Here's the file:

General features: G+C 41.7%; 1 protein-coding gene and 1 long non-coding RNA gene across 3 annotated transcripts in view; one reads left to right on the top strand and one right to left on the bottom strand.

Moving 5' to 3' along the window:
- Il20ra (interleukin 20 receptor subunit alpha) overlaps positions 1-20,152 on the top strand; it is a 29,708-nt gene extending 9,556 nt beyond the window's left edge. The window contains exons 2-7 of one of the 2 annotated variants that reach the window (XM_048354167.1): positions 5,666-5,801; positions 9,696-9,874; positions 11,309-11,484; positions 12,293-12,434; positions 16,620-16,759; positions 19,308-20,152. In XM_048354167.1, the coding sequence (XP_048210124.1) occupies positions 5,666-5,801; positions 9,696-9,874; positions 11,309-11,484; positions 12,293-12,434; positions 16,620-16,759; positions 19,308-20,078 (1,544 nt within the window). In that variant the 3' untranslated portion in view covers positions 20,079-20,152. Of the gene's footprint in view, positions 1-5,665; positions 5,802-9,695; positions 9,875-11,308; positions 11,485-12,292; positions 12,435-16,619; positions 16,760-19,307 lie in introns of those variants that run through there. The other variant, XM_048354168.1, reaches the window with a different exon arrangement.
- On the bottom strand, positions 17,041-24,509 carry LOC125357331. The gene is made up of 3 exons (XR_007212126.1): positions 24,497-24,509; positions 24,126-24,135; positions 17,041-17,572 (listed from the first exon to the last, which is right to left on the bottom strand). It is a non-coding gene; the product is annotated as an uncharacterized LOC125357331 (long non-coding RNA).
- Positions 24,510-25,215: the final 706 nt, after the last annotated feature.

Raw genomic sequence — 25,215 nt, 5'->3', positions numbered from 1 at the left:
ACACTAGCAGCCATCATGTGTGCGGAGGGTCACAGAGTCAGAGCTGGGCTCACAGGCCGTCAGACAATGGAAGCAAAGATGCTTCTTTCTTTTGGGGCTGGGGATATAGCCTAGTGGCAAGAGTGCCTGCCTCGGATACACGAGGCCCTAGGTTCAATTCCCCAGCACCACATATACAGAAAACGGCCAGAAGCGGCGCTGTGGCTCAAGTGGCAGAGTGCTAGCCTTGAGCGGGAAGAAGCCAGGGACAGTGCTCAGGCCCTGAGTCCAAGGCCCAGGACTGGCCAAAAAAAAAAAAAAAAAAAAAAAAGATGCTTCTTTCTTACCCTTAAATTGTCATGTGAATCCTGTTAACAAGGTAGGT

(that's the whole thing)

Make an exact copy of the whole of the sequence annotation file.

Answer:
General features: G+C 41.7%; 1 protein-coding gene and 1 long non-coding RNA gene across 3 annotated transcripts in view; one reads left to right on the top strand and one right to left on the bottom strand.

Moving 5' to 3' along the window:
- Il20ra (interleukin 20 receptor subunit alpha) overlaps positions 1-20,152 on the top strand; it is a 29,708-nt gene extending 9,556 nt beyond the window's left edge. The window contains exons 2-7 of one of the 2 annotated variants that reach the window (XM_048354167.1): positions 5,666-5,801; positions 9,696-9,874; positions 11,309-11,484; positions 12,293-12,434; positions 16,620-16,759; positions 19,308-20,152. In XM_048354167.1, the coding sequence (XP_048210124.1) occupies positions 5,666-5,801; positions 9,696-9,874; positions 11,309-11,484; positions 12,293-12,434; positions 16,620-16,759; positions 19,308-20,078 (1,544 nt within the window). In that variant the 3' untranslated portion in view covers positions 20,079-20,152. Of the gene's footprint in view, positions 1-5,665; positions 5,802-9,695; positions 9,875-11,308; positions 11,485-12,292; positions 12,435-16,619; positions 16,760-19,307 lie in introns of those variants that run through there. The other variant, XM_048354168.1, reaches the window with a different exon arrangement.
- On the bottom strand, positions 17,041-24,509 carry LOC125357331. The gene is made up of 3 exons (XR_007212126.1): positions 24,497-24,509; positions 24,126-24,135; positions 17,041-17,572 (listed from the first exon to the last, which is right to left on the bottom strand). It is a non-coding gene; the product is annotated as an uncharacterized LOC125357331 (long non-coding RNA).
- Positions 24,510-25,215: the final 706 nt, after the last annotated feature.

Raw genomic sequence — 25,215 nt, 5'->3', positions numbered from 1 at the left:
ACACTAGCAGCCATCATGTGTGCGGAGGGTCACAGAGTCAGAGCTGGGCTCACAGGCCGTCAGACAATGGAAGCAAAGATGCTTCTTTCTTTTGGGGCTGGGGATATAGCCTAGTGGCAAGAGTGCCTGCCTCGGATACACGAGGCCCTAGGTTCAATTCCCCAGCACCACATATACAGAAAACGGCCAGAAGCGGCGCTGTGGCTCAAGTGGCAGAGTGCTAGCCTTGAGCGGGAAGAAGCCAGGGACAGTGCTCAGGCCCTGAGTCCAAGGCCCAGGACTGGCCAAAAAAAAAAAAAAAAAAAAAAAAGATGCTTCTTTCTTACCCTTAAATTGTCATGTGAATCCTGTTAACAAGGTAGGT